Breathe in the cool, crisp negative ion air and relax under the shade of trees as you marvel at the beauty of the Tatsuzawa Fudo Falls. Two waterfalls make up the Tatsuzawa Fudo Falls; Odaki is considered the male fall and is the larger of the two (16 m tall), while the smaller of the two is considered female and called Medaki. The sight is indeed lovely to behold as the silvery waterfalls over the rocks below. The Tatsuzawa Fudo Falls are located in Inawashiro Town and are beautiful year-round. These falls are also a treasure for photographers because of how serene they are surrounded by nature on all sides. In spring and summer, the lush greenery makes the whole forest feel alive; in autumn, the vibrant colors of the leaves reflect off the water and give it a painterly feel. With proper snow equipment, you can even visit in winter and see the stark contrast falls against the white snow. The drive up to the falls is only 15 minutes from central Inawashiro Town, and there’s a small parking lot about a 10-minute hike from the falls. The walk itself is easy and smooth. You’ll first pass Lady Medaki before arriving at the main Odaki falls. And with maple trees framing the waterfall just perfectly, you’ll want to be sure to remember your camera and perhaps a tripod as well. There is even nearby onsen for you to stay and relax afterward. So why not visit the falls to relax your mind and soul, and then go for a soothing dip in the hot springs to rejuvenate your body. You won’t be disappointed with the vista of the falls or the nearby area.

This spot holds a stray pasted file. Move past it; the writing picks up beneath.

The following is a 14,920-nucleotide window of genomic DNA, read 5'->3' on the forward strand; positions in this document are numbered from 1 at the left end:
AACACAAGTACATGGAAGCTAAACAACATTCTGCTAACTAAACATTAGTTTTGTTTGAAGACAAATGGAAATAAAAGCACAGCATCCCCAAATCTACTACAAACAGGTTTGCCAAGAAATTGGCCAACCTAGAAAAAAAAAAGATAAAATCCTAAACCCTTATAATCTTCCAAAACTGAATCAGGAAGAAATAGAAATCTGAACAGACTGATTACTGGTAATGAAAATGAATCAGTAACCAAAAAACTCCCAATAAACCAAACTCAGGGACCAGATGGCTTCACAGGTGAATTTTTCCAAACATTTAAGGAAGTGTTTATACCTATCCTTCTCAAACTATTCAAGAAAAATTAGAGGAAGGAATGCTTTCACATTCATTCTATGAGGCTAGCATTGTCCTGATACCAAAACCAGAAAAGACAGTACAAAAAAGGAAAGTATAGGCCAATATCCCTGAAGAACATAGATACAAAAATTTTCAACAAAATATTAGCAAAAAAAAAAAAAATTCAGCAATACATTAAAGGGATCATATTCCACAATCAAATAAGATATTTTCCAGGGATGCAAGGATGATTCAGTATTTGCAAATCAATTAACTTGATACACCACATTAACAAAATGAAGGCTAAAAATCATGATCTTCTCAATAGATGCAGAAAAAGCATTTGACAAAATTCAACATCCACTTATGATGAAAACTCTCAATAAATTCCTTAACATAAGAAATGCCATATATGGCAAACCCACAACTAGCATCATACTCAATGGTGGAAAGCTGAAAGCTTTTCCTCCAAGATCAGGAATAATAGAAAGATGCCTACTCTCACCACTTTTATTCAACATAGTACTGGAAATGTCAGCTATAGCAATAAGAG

The World Glassware Hall